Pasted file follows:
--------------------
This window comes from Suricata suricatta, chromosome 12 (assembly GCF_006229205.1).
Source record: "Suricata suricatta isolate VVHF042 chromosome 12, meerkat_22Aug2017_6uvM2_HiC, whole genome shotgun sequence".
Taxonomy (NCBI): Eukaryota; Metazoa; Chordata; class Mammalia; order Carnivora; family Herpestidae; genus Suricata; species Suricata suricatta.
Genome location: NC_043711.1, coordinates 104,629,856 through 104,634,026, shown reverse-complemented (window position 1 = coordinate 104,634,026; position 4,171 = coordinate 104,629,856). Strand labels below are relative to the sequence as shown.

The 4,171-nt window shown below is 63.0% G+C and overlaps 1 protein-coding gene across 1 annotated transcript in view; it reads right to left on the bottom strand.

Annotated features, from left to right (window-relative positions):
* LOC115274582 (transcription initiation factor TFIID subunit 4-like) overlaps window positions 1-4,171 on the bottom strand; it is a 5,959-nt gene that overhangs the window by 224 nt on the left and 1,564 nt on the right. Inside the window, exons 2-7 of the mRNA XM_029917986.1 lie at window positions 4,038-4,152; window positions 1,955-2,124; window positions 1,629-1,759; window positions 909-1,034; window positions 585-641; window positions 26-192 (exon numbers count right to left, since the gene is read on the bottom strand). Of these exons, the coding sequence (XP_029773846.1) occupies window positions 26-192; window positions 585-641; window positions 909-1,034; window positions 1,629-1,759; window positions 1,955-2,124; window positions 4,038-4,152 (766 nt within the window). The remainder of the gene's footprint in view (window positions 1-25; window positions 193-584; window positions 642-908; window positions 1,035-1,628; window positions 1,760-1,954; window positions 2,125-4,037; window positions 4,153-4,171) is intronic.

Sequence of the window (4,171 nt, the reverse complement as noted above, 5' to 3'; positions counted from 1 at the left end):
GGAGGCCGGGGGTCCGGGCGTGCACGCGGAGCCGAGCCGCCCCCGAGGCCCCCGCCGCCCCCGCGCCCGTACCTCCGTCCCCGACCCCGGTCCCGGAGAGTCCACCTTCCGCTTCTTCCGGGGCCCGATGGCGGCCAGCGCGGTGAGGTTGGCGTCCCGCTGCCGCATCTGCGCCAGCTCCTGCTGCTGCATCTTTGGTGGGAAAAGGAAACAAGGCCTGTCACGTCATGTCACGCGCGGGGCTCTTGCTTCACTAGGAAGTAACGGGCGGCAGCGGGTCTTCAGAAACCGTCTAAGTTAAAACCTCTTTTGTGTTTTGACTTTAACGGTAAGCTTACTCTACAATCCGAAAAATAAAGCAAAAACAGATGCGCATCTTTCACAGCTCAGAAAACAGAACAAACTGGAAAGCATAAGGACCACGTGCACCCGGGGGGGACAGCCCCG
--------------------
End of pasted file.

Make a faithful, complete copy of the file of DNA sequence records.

This window comes from Suricata suricatta, chromosome 12 (assembly GCF_006229205.1).
Source record: "Suricata suricatta isolate VVHF042 chromosome 12, meerkat_22Aug2017_6uvM2_HiC, whole genome shotgun sequence".
Taxonomy (NCBI): Eukaryota; Metazoa; Chordata; class Mammalia; order Carnivora; family Herpestidae; genus Suricata; species Suricata suricatta.
Genome location: NC_043711.1, coordinates 104,629,856 through 104,634,026, shown reverse-complemented (window position 1 = coordinate 104,634,026; position 4,171 = coordinate 104,629,856). Strand labels below are relative to the sequence as shown.

The 4,171-nt window shown below is 63.0% G+C and overlaps 1 protein-coding gene across 1 annotated transcript in view; it reads right to left on the bottom strand.

Annotated features, from left to right (window-relative positions):
* LOC115274582 (transcription initiation factor TFIID subunit 4-like) overlaps window positions 1-4,171 on the bottom strand; it is a 5,959-nt gene that overhangs the window by 224 nt on the left and 1,564 nt on the right. Inside the window, exons 2-7 of the mRNA XM_029917986.1 lie at window positions 4,038-4,152; window positions 1,955-2,124; window positions 1,629-1,759; window positions 909-1,034; window positions 585-641; window positions 26-192 (exon numbers count right to left, since the gene is read on the bottom strand). Of these exons, the coding sequence (XP_029773846.1) occupies window positions 26-192; window positions 585-641; window positions 909-1,034; window positions 1,629-1,759; window positions 1,955-2,124; window positions 4,038-4,152 (766 nt within the window). The remainder of the gene's footprint in view (window positions 1-25; window positions 193-584; window positions 642-908; window positions 1,035-1,628; window positions 1,760-1,954; window positions 2,125-4,037; window positions 4,153-4,171) is intronic.

Sequence of the window (4,171 nt, the reverse complement as noted above, 5' to 3'; positions counted from 1 at the left end):
GGAGGCCGGGGGTCCGGGCGTGCACGCGGAGCCGAGCCGCCCCCGAGGCCCCCGCCGCCCCCGCGCCCGTACCTCCGTCCCCGACCCCGGTCCCGGAGAGTCCACCTTCCGCTTCTTCCGGGGCCCGATGGCGGCCAGCGCGGTGAGGTTGGCGTCCCGCTGCCGCATCTGCGCCAGCTCCTGCTGCTGCATCTTTGGTGGGAAAAGGAAACAAGGCCTGTCACGTCATGTCACGCGCGGGGCTCTTGCTTCACTAGGAAGTAACGGGCGGCAGCGGGTCTTCAGAAACCGTCTAAGTTAAAACCTCTTTTGTGTTTTGACTTTAACGGTAAGCTTACTCTACAATCCGAAAAATAAAGCAAAAACAGATGCGCATCTTTCACAGCTCAGAAAACAGAACAAACTGGAAAGCATAAGGACCACGTGCACCCGGGGGGGACAGCCCCG